From Serbia, Afghan boxers seek refuge, careers in West
They practiced in secret and struggled to get to an international tournament in Europe. Now, members of the Afghan national boxing team are seeking refuge in the West, hoping to continue both their careers and their lives without danger or fear.
The Afghan boxers, their coach and a top boxing federation official remained in Serbia after the AIBA World Boxing Championships finished in early November, saying they could face retribution from the Taliban if they returned home.
“When the Taliban regime came to Afghanistan, everything became changed,” Waheedullah Hameedi, the secretary general of Afghanistan’s boxing federation, said. “It was difficult to come for a world championship during the new regime, the new government.”
The team has contacted several foreign embassies about securing humanitarian visas and asylum protection. Some European Union nations have turned them down, but the 11member group has not given up hope of finding a safe haven.
Tens of thousands of Afghans, including athletes, have fled the country since troops from the United States and other foreign nations pulled out in August and the Taliban took over. Hameedi said the Taliban do not approve of boxing, and team members stand little chance of pursuing their careers freely in Afghanistan.
“As you know, the situation in Afghanistan is very tough, very bad,” he said, speaking in English. “They (Taliban) didn’t allow in first days to continue the boxing and open the gym. Everyone was afraid to go anywhere for boxing or for anything else.”
Hameedi’s father, a previous secretary general of the Afghan Boxing Federation, was gunned down in 2019 by unknown assailants. After the national team participated in the Asian Boxing Championships in Dubai in May, Hameedi was determined to take his boxers to Serbia for the world championships in late October.
Boxing was banned in Afghanistan during the Taliban’s previous rule in 19962001. While its leaders have sought to portray themselves as more tolerant this time around, Hameedi insisted the officials and boxers have faced threats and feared for their safety.
“Boxing is ‘ haram’ for them (Taliban,) something in Islam that is illegal for them,” he said.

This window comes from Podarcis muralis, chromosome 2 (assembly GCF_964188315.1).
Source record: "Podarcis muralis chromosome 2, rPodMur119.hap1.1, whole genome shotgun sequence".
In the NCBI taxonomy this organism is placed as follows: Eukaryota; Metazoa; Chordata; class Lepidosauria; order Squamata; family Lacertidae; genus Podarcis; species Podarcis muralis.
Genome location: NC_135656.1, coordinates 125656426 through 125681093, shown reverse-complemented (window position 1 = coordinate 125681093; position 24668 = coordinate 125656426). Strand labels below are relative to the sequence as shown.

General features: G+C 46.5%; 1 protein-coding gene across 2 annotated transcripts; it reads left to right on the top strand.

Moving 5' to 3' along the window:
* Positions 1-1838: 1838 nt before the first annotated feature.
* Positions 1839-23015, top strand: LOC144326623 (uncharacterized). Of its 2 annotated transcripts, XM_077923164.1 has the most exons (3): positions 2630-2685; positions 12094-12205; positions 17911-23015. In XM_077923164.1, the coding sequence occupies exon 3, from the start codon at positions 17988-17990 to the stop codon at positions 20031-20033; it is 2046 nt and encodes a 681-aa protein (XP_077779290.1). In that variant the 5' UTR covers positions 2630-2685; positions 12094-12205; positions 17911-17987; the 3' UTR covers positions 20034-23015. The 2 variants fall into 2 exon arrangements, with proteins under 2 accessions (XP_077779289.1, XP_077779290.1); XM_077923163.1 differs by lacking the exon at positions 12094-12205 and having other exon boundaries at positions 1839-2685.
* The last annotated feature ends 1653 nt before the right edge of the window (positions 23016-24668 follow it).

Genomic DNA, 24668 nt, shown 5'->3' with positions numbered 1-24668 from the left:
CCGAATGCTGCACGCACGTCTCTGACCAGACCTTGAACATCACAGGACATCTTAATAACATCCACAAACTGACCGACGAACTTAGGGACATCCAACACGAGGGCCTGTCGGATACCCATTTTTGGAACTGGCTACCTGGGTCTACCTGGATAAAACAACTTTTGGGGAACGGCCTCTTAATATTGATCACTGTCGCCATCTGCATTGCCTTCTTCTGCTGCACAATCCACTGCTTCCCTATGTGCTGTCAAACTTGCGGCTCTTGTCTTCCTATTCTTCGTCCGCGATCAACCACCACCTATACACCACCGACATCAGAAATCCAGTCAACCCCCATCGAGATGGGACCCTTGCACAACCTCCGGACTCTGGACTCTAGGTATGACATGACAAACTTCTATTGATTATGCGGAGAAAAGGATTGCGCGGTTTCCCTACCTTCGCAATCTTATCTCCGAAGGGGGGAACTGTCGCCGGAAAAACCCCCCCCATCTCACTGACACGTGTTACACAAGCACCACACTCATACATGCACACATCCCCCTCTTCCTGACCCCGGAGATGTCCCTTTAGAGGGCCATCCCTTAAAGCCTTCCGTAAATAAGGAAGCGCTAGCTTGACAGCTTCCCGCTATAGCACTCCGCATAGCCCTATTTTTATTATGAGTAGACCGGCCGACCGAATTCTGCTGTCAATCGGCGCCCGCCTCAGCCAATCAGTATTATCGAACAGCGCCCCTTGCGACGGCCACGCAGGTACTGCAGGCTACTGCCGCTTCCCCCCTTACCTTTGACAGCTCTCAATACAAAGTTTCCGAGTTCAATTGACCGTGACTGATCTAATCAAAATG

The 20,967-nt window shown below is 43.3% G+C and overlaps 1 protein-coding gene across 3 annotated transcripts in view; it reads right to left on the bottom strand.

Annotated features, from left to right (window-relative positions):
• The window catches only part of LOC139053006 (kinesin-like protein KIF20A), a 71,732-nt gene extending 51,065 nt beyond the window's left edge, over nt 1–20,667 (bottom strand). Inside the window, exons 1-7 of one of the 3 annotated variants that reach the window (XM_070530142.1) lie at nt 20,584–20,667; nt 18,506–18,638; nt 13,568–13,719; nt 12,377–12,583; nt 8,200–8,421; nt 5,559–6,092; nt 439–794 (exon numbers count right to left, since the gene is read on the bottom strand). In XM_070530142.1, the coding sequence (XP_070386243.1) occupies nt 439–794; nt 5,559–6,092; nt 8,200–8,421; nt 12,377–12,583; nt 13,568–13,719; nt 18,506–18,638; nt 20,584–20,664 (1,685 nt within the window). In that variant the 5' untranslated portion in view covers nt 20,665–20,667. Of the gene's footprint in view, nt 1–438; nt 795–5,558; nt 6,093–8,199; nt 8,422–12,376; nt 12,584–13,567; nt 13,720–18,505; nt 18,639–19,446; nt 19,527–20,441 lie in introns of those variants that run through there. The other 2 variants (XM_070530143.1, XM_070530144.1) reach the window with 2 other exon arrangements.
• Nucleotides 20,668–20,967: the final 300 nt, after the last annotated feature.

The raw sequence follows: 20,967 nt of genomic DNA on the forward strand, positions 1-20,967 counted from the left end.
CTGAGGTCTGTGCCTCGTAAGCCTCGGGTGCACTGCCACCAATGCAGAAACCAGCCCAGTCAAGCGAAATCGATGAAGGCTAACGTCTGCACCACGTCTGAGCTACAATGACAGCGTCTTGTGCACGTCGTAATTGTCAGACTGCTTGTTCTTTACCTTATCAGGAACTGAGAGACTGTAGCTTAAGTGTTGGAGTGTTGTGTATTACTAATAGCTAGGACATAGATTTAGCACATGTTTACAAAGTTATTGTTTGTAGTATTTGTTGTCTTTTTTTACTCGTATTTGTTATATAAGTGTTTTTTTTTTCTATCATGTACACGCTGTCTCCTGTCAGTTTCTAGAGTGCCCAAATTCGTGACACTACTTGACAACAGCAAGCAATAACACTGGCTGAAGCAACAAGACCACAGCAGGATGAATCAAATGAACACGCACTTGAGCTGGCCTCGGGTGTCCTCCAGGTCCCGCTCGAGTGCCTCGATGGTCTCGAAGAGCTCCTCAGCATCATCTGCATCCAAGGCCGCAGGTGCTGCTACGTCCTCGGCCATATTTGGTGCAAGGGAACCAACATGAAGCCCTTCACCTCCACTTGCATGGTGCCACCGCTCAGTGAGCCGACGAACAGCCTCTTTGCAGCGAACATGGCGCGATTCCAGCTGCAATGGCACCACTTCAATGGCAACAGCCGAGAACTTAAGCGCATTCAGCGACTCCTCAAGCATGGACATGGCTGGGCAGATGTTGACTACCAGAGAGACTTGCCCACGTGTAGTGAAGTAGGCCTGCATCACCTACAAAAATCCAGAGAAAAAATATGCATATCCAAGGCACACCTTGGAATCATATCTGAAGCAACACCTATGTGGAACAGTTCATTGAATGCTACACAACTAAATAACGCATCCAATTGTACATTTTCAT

Ahead of the trip to Serbia, the boxers trained at hidden locations and tried to stay under the radar, hiding their plan to compete in the international tournament, Hameedi said. They managed to get visas to go to Iran, and once in Tehran they applied for visas at the Serbian Embassy before rushing on to Belgrade, he said.
The 11 Afghan boxers competed in Serbia as part of a 14member “fair chance” team sponsored by the International Boxing Association for refugees and other athletes who had to flee their countries, said Hameedi.
The group’s Serbian visas have since expired. Hameedi said friends and relatives warned them not to return to Afghanistan. While thousands of migrants and refugees arrive in Serbia, most do so planning to continue on to countries in Western Europe where it is easier to find jobs and make a living.
‘We hope we will receive visas as soon as possible so there is no problem in Serbia,” Hameedi said.” We can leave easily to some safe country and their future will be granted.”
Hameedi said he, the coach and the nine boxers who still are with them in Serbia do not want to cross borders illegally to reach Western Europe, but neither have they applied for asylum in the Balkan nation.
Attorney Marko Stambuk, who works with the Belgrade Center for Human Rights, said the Afghan boxers contacted the organization and have been informed about their options for seeking asylum in Serbia.
Stambuk acknowledged that the boxers fear the return to Afghanistan because of the Taliban policies and a generally volatile situation. They are “aware of their rights and obligations (in Serbia), and now they are thinking of what to do next,” he said.
Amid the uncertainty, the boxers have continued training in local gyms. Hasibullah Malikzadah, 20, said he is afraid to go back to Afghanistan and wants to continue boxing somewhere else.
“I want to be good champion,” and a role model for children around the world, he said after a practice session. “I really want this. I really have a good dream.”